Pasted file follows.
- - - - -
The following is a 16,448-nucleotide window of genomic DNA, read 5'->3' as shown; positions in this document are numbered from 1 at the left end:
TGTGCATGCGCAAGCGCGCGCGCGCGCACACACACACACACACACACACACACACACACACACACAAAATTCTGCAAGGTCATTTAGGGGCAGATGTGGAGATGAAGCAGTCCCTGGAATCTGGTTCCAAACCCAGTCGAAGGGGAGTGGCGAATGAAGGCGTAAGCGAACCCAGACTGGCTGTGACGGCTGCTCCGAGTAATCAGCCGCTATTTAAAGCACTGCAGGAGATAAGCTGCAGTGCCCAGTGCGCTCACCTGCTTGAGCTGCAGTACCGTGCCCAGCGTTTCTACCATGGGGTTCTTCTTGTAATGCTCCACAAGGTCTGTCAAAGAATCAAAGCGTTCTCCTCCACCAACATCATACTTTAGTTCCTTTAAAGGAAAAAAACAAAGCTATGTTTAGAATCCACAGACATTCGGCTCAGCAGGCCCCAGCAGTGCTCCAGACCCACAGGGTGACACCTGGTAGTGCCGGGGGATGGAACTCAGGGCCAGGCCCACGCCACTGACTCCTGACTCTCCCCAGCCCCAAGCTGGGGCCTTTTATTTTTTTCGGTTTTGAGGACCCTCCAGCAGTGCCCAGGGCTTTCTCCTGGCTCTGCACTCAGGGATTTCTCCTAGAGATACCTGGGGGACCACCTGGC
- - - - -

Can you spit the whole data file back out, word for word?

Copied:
The following is a 16,448-nucleotide window of genomic DNA, read 5'->3' as shown; positions in this document are numbered from 1 at the left end:
TGTGCATGCGCAAGCGCGCGCGCGCGCACACACACACACACACACACACACACACACACACACACAAAATTCTGCAAGGTCATTTAGGGGCAGATGTGGAGATGAAGCAGTCCCTGGAATCTGGTTCCAAACCCAGTCGAAGGGGAGTGGCGAATGAAGGCGTAAGCGAACCCAGACTGGCTGTGACGGCTGCTCCGAGTAATCAGCCGCTATTTAAAGCACTGCAGGAGATAAGCTGCAGTGCCCAGTGCGCTCACCTGCTTGAGCTGCAGTACCGTGCCCAGCGTTTCTACCATGGGGTTCTTCTTGTAATGCTCCACAAGGTCTGTCAAAGAATCAAAGCGTTCTCCTCCACCAACATCATACTTTAGTTCCTTTAAAGGAAAAAAACAAAGCTATGTTTAGAATCCACAGACATTCGGCTCAGCAGGCCCCAGCAGTGCTCCAGACCCACAGGGTGACACCTGGTAGTGCCGGGGGATGGAACTCAGGGCCAGGCCCACGCCACTGACTCCTGACTCTCCCCAGCCCCAAGCTGGGGCCTTTTATTTTTTTCGGTTTTGAGGACCCTCCAGCAGTGCCCAGGGCTTTCTCCTGGCTCTGCACTCAGGGATTTCTCCTAGAGATACCTGGGGGACCACCTGGC